Inevitably, college students like to complain, so I figured I should at least include a passing mention to the negative attributes that NU students often attach to Unicorn. The seating is pretty tight and limited, so if you come at a peak time and expect to plop down immediately, you'll probably be out of luck. In addition, Unicorn closes pretty early each night--unfortunately, usually right around the time that late night studiers are in need of some caffeine. However, for people like me that just want a very good cup of coffee with only a few minutes to spare, Unicorn is the best choice that I've found. Check back in the future to see how they match up against Evanston's other coffee joints.
Saturday, December 4, 2010
4613 North Lincoln Avenue, Chicago, IL 60625
When I was home for the holiday last weekend, I saw the first flakes of snow for the season—enough to signal that winter was really going to happen again this year, but not enough to persist through the night. Back on campus now, I saw a few snowflakes drifting down when I was walking home last night. But this morning, when I woke up, I looked out the window to see we had been graced by at least an inch of the stuff. Not to be deterred by a measly environmental obstacle such as this, I resolved to get my morning coffee just the same. Weather be damned—The Coffee Tyrant will not be denied!
For this week's coffeehouse, I decided to wade my way through the snow dunes to The Grind (quite cleverly named, in my opinion). A hop, skip, and a jump away from the Brown Line's Western stop and you'll be standing in front of The Grind, although you probably wouldn't notice unless it jumped out and bit you. This coffee shop is squeezed into a little space among other boutiques and has little more than a neon sign to announce its presence.
Once inside, The Grind seems only marginally larger; however, this manages to add to the appeal in a way. Tables are crammed close together, which probably helps me warm up a bit faster from the elements. In contrast to what I was expecting, the customers do not hesitate to sit down across from strangers. Pleasantries are candidly exchanged and beverages are kindly shared. Because of the cold air outside, the tall windows have fogged up, further adding to the intimacy of the atmosphere.
The menu includes the usual pastry suspects as well as a nice selection of sandwiches and quiches. I also see many gluten-free options and some cupcakes that look downright dangerous. Intelligentsia coffee sits bagged up on their counter. I order a sixteen ounce mug of their house blend of coffee, and I’m coaxed into getting what is called a spinach and feta cheese pie. The latter resembles a scone from the outside and contains a warmed-up concoction of veggies and crumbly cheese on the inside. The coffee comes with one complementary refill.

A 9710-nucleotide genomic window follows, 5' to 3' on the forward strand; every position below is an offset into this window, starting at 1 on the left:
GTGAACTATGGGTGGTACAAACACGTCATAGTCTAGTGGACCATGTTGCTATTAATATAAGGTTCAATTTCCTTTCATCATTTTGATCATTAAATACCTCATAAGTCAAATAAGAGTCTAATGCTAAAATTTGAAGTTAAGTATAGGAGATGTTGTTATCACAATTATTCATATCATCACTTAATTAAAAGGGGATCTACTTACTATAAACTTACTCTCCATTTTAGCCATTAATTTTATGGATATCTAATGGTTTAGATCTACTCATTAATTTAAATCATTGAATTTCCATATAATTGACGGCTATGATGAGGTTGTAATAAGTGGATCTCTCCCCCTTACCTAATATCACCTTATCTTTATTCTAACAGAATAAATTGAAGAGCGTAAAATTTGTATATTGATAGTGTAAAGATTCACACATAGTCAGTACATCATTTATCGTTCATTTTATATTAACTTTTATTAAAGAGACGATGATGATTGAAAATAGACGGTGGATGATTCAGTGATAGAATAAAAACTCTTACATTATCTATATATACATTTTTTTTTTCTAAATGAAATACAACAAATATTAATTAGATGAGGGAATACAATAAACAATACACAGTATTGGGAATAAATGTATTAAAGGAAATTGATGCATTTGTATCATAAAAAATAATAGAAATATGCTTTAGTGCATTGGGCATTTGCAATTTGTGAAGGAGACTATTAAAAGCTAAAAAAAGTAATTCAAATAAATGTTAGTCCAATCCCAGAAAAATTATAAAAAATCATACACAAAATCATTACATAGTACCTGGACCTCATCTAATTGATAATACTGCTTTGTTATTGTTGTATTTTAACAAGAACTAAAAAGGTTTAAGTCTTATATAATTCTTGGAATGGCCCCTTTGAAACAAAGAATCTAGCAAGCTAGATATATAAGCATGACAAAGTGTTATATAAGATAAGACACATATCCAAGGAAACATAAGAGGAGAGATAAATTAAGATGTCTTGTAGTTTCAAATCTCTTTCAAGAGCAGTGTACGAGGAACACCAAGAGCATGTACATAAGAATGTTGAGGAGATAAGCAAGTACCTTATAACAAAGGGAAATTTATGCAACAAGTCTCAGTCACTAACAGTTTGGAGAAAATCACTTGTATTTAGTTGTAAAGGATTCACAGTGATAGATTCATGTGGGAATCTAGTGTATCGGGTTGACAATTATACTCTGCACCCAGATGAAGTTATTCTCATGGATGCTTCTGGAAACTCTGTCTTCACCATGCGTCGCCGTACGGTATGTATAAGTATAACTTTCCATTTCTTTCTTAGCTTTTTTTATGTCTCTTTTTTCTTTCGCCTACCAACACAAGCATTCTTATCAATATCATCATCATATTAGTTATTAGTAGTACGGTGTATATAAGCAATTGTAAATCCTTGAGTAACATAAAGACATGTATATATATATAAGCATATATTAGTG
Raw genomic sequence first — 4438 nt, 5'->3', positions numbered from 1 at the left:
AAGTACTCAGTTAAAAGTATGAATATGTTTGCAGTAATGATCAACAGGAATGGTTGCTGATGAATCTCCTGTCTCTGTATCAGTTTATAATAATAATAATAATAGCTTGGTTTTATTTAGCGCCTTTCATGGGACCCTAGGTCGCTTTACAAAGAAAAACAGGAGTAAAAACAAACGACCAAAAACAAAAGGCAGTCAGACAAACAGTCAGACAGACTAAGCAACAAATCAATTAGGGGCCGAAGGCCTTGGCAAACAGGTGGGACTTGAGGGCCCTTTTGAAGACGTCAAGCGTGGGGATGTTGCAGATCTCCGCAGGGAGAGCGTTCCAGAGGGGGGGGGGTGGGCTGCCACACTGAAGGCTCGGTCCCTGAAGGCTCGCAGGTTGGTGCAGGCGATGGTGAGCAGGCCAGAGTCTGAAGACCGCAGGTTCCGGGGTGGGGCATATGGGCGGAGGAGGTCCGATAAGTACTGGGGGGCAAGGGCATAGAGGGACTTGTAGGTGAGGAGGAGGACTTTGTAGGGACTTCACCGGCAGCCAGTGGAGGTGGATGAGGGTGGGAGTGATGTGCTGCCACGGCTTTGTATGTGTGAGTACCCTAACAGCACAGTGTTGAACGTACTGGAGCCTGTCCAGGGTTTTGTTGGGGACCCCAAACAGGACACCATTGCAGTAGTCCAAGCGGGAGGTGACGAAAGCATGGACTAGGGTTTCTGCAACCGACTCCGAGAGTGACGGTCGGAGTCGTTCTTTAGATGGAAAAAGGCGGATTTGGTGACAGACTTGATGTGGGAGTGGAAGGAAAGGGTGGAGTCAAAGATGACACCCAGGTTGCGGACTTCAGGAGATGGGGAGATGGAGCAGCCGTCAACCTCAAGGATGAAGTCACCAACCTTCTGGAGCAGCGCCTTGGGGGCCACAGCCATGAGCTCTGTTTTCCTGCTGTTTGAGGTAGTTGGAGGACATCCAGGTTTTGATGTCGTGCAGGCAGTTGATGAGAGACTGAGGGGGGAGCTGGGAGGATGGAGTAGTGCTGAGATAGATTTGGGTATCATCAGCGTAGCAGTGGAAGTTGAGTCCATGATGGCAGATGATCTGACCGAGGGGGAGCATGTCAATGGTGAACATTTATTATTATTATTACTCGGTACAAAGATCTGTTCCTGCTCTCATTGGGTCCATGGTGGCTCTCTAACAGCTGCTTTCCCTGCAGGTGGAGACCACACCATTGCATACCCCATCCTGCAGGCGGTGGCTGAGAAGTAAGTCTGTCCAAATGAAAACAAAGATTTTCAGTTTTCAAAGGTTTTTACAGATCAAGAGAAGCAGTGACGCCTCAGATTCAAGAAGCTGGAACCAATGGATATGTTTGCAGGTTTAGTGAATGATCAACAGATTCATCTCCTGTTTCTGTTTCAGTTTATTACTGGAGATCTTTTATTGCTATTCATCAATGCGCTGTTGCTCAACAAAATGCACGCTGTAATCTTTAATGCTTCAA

After plopping myself down in one of the few empty seats across from a jovial middle aged woman doodling in answers to today’s crossword and nibbling on what appears to be an egg sandwich, my food is brought to me by a waitress. I notice a few strands of complexity layered throughout the brew, while it still manages to bring some intensity. Although the coffee doesn’t astound, it is certainly not average. The slight bitterness of the brew also pairs well with the savory flavors of my pastry creation.
Although I’d like to stick around and drink my free refill before venturing back out into the snowy miasma, several people have accumulated with nowhere to sit and my friendly Midwestern conscience gets the best of me. In my opinion, such a structurally small shop shouldn’t give out free refills, as it gives customers an incentive to stick around, thereby depriving later patrons a place to sit. However, such criticism is minor compared to the overall comfort provided by this cozy enclave in the face of a snowy morning. Even Mother Nature holds little sway when compared to the omnipotent powers of coffee.
Saturday, November 27, 2010
401 North Main Street, Oshkosh, WI 54901
I'm back in my old stomping grounds of Oshkosh, Wisconsin for the Thanksgiving holiday, so I figured I'd write a quick review of my all-time favorite coffee shop, New Moon Café. Any time I'm home for an extended period of time, I find myself there at least once a week. If I'm only making a quick pass through Oshkosh, like this weekend, I still try my darndest to make an appearance. Whether I'm visiting for a night-time performance by a local musician, a Tuesday night open mic, a weekend lunch, or a midmorning coffee run, the New Moon has never let me down.
The New Moon is housed in an historical old building on the corner of Main Street and Algoma Boulevard across the street from the sundial. The inside of the coffee shop has several unique features that are always amusing to see—the floor is a hypnotizing pattern of black and white squares, several squishy couches sit beneath artwork from local artists, exotic plants criss-cross in front of the tall windows looking onto Main Street, and a big aquarium type thingy housing birds was added just a few months ago. It's always somewhat of a déjà vu experience for me whenever I walk in.